The cover of the Model X Green Superflow is oddly rubbery, with the embossed logos and dots providing just the slightest hint that it’s a molded part, as opposed to more conventional saddles where a cover material is stretched over a separate layer of padding. Selle Italia won’t provide much detail on the actual manufacturing process, but exploded images provided by the company sure seem to suggest the cover and gel padding are all formed together in a single step.

Selle Italia builds the Model X Green Superflow using some sort of proprietary automated process. It supposedly eliminates adhesives and polyurethanes, but it also allows for a very good saddle at a shockingly low price. Photo: Selle Italia.

On more conventional saddles, the rails attach to the underside of the shell at the very tip and tail. But on the Model X Green Superflow, the shell — which is presumably some type of fiber-reinforced plastic — is molded together in one piece with the forward and rearward bits of the rail anchors. Shoehorned in between those stubs are two relatively short steel rails instead of the usual U-shaped bit.

Selle Italia isn’t just staying mum about how the upper is constructed; the company isn’t revealing any specifics at all on exactly how any of this is manufactured, aside from the fact the process is fully automated and uses no adhesives or polyurethanes. Even just that fully automated part, however, is incredibly intriguing given what I’ve seen at every saddle factory I’ve visited over the years.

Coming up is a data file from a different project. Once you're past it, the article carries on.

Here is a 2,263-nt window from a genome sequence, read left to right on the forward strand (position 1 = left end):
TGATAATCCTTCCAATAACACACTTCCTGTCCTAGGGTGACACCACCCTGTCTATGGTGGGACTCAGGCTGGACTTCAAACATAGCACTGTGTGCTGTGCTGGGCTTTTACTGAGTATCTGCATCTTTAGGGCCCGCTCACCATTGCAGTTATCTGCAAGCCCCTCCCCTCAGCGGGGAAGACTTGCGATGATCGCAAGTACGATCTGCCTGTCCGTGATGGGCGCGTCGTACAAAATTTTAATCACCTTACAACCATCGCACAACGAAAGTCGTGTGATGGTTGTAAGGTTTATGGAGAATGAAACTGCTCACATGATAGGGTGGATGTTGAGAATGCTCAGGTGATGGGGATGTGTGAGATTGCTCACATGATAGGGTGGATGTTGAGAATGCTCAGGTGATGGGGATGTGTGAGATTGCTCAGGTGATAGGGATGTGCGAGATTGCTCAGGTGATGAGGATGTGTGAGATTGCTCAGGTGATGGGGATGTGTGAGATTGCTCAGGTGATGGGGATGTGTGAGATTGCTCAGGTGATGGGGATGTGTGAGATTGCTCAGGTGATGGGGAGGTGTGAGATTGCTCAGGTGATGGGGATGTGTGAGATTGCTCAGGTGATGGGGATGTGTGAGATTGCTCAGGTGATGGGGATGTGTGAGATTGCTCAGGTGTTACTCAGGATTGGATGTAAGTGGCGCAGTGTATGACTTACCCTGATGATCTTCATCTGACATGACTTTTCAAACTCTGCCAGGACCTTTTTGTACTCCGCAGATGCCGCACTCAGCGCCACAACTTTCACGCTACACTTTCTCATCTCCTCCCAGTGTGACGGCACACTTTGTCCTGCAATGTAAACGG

“It’s the first saddle made entirely via automation — the first no-glue-no-touch saddle to be produced by Selle Italia, possibly anybody,” said the company’s US media relations agent, Tim Jackson. “It’s quite literally a ‘pour all the materials in one side and out comes a saddle on the other.'”

According to Jackson, Selle Italia’s process is also subject to very stringent EU rules since the saddles are wholly manufactured in Italy, including EU-sourced materials that fall under the same environmental requirements. It also helps that everything is located more closely geographically, which cuts down on transportation. 

Putting it to the test

I did two short rides on my sample to test the waters before deciding to just dive in with a 157 km (98-mile) charity ride that I knew would entail somewhere around six hours. Granted, I was also going to be armed with a good chamois (thanks Castelli!), but that sort of throw-caution-to-the-wind behavior generally isn’t advised when it comes to new saddles.